Not so George W. Bush, a man who knows evil when he sees it and who has demonstrated an unfailingly courageous willingness to endure vilification and contumely in setting his face against it. It now remains to be seen whether this president, battered more mercilessly and with less justification than any other in living memory, and weakened politically by the enemies of his policy in the Middle East in general and Iraq in particular, will find it possible to take the only action that can stop Iran from following through on its evil intentions both toward us and toward Israel. As an American and as a Jew, I pray with all my heart that he will.

By all means, go read the whole thing.


Tuesday, May 29, 2007


Does It Pay To Be Nice?

I believe that it does. All my life I've believed, without proof, that being kind to others, by default, was the right way for me to live.

(Please note that I said "by default". Knowing nothing about a person, my initial tendency is to treat them kindly. If they respond otherwise, I feel no obligation to continue being kind. "Turn the other cheek" has never appealed to me.)

In general, I've seen this work for me in my own life. By being kind to others, most people seem inclined to want to be kind to me -- and, as a result, when I need help and ask for it, I'll often get it -- not by persuading, and not by pleading, but because there will be people who genuinely want to help me. I've seen people in similar situations who have no compunctions about burning their bridges behind them -- and I've seen what a difficult time they have getting help when they truly need it.

But I never had proof of any sort that this worked. I was content to try to follow this path anyway; it suited me and my temperament to try to work with other people, rather than against them. But I did wish, from time to time, that there was a way I could reassure myself that my strategy was a winning one. (Call it the reluctance to be played for a sucker -- which, I suppose, must be the primary motivation for the opposite approach.)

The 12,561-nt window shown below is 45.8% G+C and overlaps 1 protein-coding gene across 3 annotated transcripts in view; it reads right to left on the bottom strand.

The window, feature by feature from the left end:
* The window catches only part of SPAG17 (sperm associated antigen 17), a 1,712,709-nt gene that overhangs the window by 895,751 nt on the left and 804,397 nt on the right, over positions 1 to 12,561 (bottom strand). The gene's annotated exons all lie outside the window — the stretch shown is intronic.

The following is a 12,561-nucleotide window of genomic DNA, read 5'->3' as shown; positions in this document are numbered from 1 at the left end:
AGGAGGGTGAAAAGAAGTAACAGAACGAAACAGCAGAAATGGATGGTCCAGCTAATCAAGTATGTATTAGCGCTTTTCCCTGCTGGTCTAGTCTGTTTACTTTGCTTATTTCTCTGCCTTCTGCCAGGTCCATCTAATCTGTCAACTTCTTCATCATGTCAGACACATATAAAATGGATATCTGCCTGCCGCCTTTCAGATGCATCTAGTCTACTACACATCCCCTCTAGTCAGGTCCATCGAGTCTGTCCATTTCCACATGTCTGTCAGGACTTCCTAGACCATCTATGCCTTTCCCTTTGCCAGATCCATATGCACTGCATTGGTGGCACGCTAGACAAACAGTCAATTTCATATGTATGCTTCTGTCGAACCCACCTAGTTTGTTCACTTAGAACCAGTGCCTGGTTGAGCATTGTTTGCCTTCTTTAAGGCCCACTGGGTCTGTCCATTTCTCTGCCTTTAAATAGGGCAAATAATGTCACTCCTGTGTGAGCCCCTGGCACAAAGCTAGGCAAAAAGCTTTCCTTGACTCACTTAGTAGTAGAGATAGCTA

It looks as though I'm not the only one wondering about such things. Bill Whittle has written about it at length, discussing it in the context of the Prisoner's Dilemma. (The Prisoner's Dilemma, and the computer simulations of it, have actually provided a neat way of experimenting with social policies: does it make more sense, in the long run, to work hard to be nice and fair? Or does "get him before he gets you" provide better results? Read Bill's essay; the answer may surprise you.)

On the way, Bill also discusses a very important concept that was new to me: The Remnant. He quotes from Isaiah's Job, by Albert Jay Nock, as follows:
[T]he Lord commissioned the prophet to go out and warn the people of the wrath to come. "Tell them what a worthless lot they are." He said, "Tell them what is wrong, and why and what is going to happen unless they have a change of heart and straighten up. Don't mince matters. Make it clear that they are positively down to their last chance. Give it to them good and strong and keep on giving it to them. I suppose perhaps I ought to tell you," He added, "that it won't do any good. The official class and their intelligentsia will turn up their noses at you and the masses will not even listen. They will all keep on in their own ways until they carry everything down to destruction, and you will probably be lucky if you get out with your life."